Kryptonite is not something that the average human has access to.
Batman, however, is a regular human. He's just a really rich guy.
He has more weaknesses than Superman, and that makes Batman more exciting.
Because he is more vulnerable.
Next question!
Up until now. Please explain how to use this phrase.
Up until now.
Up until now.
Up until now is a word we use—or a phrase we use, rather—to talk about the way something has been done until this point in time.
If you have done an activity or some situation has continued from the past until this point, we can use the expression "up until now."
Up until now, though, implies that maybe a change is going to happen.
Here, let me make a visual.
Up until now, I have not made any videos like this for the channel.
Up until now, I haven't been able to answer viewer questions.
Or, up until now, I haven't had to think about what I'm going to do when I edit videos because someone else always edits them for me.
Up until now, I haven't thought about how squeaky my chair is.
So something that has continued—A situation or a state that has continued for a period of time from the past to the present, but at the present, at this point, maybe something is going to change, or there's some difference—Some new situation or some new state is going to happen.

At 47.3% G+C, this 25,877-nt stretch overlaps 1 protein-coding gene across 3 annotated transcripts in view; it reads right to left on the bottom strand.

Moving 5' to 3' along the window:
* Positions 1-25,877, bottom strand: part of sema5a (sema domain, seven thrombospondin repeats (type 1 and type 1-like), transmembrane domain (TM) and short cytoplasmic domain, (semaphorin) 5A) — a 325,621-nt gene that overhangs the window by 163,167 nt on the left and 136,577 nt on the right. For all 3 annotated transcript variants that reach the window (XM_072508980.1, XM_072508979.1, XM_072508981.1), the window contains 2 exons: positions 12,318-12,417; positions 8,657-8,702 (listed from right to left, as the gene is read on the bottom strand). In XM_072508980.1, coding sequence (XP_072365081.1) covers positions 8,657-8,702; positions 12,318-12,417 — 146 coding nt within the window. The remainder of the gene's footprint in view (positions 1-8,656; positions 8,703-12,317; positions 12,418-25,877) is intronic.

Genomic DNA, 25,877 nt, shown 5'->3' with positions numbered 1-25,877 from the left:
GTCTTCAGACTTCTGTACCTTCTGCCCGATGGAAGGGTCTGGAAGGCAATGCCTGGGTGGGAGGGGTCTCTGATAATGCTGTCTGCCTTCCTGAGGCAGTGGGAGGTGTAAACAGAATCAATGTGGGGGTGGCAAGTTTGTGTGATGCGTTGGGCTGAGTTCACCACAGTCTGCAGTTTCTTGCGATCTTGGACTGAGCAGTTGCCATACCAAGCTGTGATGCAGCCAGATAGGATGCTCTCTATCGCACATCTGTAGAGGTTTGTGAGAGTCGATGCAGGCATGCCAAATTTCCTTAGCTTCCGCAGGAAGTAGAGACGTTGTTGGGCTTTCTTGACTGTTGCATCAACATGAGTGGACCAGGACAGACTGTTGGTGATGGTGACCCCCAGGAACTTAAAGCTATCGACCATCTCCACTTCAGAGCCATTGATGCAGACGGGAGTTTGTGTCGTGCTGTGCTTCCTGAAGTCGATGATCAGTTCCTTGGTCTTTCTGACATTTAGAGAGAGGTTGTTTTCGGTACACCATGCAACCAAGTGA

Next question!
Is from Amjad Shaikhan?
I'm very sorry.
You look like Zelda!
Really?
Halloween costume for next year!
Thanks, Amjad! Haha!
Next question!
Is the future form "shall" or "shan't" still in use?
Uh, yes..."shall" is in use.
We use "shall" like "shall we"?
To make kind of a light suggestion, or like a gentle suggestion for an activity.
Like, if you're planning to go to a movie, or you're planning to go to dinner, and the listener understands the plan, you want to sort of push, like... "It's time to go," for example, you can say, "shall we?" And that, you know—you—you want to move to the next step. "Shall we?"
Um, American English, we don't really use "shall" and "shan't" that much outside of this phrase.
Uh, though I understand in British English, um, "shan't" and "shall" are more common.
So for me, American English, eh, not really. Not really.
But you will be understood.
In American English, you might just sound kind of old-fashioned if you use "shall" and "shan't" a lot.
Um, but it's not incorrect, technically.
Bum-ba-dum!
Next question!
Uh, from Moazam Raza.
I am very sorry.
Are you Tom Cruise's sister or something?
What do you think?
I'm gonna end there for today.
That's quite a few questions, just from the last week or so.